First, human activities are oncogenic to other animals, exacerbating the dynamics of oncogenesis, causing immunosuppressive disorders in wildlife with effects on host–pathogen interactions, and eventually facilitating pathogen spillovers.

Second, the emergence of transmissible cancers in animal species (including humans) has the potential to accelerate biodiversity loss across ecosystems and to become pandemic. It is crucial to understand why, how, and when transmissible cancers emerge and spread.

Third, translating knowledge of tumor suppressor mechanisms found across the Animal Kingdom to human health offers novel insights into cancer prevention and treatment strategies.

Machine learning is a powerful tool to study the effect of cancer on species and ecosystems

Authors: Antoine M. Dujon, Marion Vittecoq, Georgina Bramwell, Frédéric Thomas, Beata Ujvari



Cancer is an understudied but important process in wildlife. Cancerous cells are proposed to have had significant effect on the evolution of metazoan species due to their negative effect on host fitness. However, gaining knowledge on the impact of cancer on species and ecosystems is currently relatively slow as it requires expertise in both ecology and oncology. The field can greatly benefit from automation to reduce the need of excessive manpower and analyse complex ecological datasets.

In this commentary, we examine how machine learning has been used to gain knowledge on oncogenic processes in wildlife. Using a landscape ecology approach, we explore spatial scales ranging from the size of a molecule up to whole ecosystems and detail, for each level, how machine learning has been used, or could contribute to obtain insights on cancer in wildlife populations and ecosystems.

We illustrate how machine learning is a powerful toolbox to conduct studies at the interface of ecology and oncology. We provide guidance for the readers of both fields on how to implement machine learning tools in their research and identify directions to move the field forward using this promising technology. We demonstrate how applying machine learning to complex ecological datasets will (a) contribute to quantitating the effect of cancer at different life stages in wildlife; (b) allow the mining of long-term datasets to understand the spatiotemporal variability of cancer risk factors and (c) contribute to mitigating cancer risk factors and the conservation of endangered species.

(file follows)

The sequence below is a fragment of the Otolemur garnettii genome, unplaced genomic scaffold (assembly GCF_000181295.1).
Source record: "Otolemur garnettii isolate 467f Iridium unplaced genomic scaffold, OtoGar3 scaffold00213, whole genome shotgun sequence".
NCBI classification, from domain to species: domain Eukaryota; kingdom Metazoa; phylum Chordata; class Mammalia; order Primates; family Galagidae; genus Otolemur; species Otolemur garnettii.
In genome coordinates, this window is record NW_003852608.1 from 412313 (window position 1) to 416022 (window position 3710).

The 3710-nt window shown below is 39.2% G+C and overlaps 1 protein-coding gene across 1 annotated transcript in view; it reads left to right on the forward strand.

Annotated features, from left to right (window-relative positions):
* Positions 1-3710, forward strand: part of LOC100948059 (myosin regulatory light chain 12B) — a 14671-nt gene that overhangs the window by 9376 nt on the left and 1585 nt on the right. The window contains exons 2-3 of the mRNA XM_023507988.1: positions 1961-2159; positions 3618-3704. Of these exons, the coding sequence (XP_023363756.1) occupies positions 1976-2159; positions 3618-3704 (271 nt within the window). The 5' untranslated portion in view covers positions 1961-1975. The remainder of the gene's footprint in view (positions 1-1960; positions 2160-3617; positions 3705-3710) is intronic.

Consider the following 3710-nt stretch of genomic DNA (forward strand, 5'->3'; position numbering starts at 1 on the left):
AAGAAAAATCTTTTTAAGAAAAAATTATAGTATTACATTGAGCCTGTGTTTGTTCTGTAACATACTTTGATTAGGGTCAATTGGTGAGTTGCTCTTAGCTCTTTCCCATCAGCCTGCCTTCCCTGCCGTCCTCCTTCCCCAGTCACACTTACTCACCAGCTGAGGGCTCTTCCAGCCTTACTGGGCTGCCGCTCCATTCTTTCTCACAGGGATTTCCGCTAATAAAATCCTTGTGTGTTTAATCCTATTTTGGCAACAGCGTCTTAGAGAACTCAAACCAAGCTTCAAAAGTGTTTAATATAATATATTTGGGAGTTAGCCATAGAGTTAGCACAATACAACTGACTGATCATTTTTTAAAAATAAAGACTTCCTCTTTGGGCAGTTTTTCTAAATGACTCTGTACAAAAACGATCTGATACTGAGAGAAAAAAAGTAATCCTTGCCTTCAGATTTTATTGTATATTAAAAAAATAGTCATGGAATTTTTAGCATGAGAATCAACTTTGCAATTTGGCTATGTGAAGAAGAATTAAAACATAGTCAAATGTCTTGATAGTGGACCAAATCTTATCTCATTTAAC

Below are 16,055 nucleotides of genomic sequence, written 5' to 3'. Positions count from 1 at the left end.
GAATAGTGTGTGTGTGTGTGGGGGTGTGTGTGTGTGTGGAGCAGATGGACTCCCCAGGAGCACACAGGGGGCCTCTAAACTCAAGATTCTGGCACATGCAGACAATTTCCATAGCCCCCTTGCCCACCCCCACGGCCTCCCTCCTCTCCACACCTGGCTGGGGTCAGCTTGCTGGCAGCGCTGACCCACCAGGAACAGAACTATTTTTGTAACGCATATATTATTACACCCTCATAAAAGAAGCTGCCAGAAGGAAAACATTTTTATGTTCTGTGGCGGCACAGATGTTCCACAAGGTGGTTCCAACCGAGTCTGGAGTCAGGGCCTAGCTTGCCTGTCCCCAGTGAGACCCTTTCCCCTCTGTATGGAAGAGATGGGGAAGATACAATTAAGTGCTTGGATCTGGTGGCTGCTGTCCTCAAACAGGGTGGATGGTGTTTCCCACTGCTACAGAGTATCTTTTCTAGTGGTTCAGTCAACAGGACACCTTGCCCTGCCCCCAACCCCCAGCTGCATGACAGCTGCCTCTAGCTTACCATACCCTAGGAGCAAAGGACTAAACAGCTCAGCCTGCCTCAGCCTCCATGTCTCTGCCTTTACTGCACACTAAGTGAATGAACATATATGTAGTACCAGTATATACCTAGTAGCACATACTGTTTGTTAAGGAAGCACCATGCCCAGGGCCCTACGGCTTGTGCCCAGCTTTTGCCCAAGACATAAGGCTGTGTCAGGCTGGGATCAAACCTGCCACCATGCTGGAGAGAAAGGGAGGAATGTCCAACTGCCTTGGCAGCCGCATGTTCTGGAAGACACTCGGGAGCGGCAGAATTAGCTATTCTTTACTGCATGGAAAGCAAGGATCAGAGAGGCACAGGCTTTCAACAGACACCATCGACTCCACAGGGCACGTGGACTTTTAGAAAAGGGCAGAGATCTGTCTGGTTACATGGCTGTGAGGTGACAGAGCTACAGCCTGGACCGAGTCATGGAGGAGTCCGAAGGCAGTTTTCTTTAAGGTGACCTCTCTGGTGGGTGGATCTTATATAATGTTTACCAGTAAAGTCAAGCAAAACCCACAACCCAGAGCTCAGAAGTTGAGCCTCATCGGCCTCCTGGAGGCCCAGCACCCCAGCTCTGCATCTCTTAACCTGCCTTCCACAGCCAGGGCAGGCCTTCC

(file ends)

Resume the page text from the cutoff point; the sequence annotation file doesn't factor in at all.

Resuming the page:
With this study, we aim to facilitate the use of machine learning to wildlife species and to encourage discussion between the scientists of the fields of oncology and ecology. We highlight the importance of international and pluridisciplinary collaborations to collect high-quality datasets on which efficient machine learning algorithms can be trained.

Tumors (re)shape biotic interactions within ecosystems: Experimental evidence from the freshwater cnidarian Hydra

Authors: Justine Boutry; Juliette Mistral; Laurent Berlioz; Alexander Klimovich; Jácint Tökölyi; Laura Fontenille; Beata Ujvari; Antoine M. Dujon; Mathieu Giraudeau; Frédéric Thomas

Source: Science of The Total Environment (AUG 2021)


While it is often assumed that oncogenic processes in metazoans can influence species interactions, empirical evidence is lacking.

Here, we use the cnidarian Hydra oligactis to experimentally explore the consequences of tumor associated phenotypic alterations for its predation ability, relationship with commensal ciliates and vulnerability to predators.

Unexpectedly, hydra’s predation ability was higher in tumorous polyps compared to non-tumorous ones. Commensal ciliates colonized preferentially tumorous hydras than non-tumorous ones, and had a higher replication rate on the former.

Finally, in a choice experiment, tumorous hydras were preferentially eaten by a fish predator. This study, for the first time, provides evidence that neoplastic growth has the potential, through effect(s) on host phenotype, to alter biotic interactions within ecosystems and should thus be taken into account by ecologists.

Graphical abstract

Is There One Key Step in the Metastatic Cascade?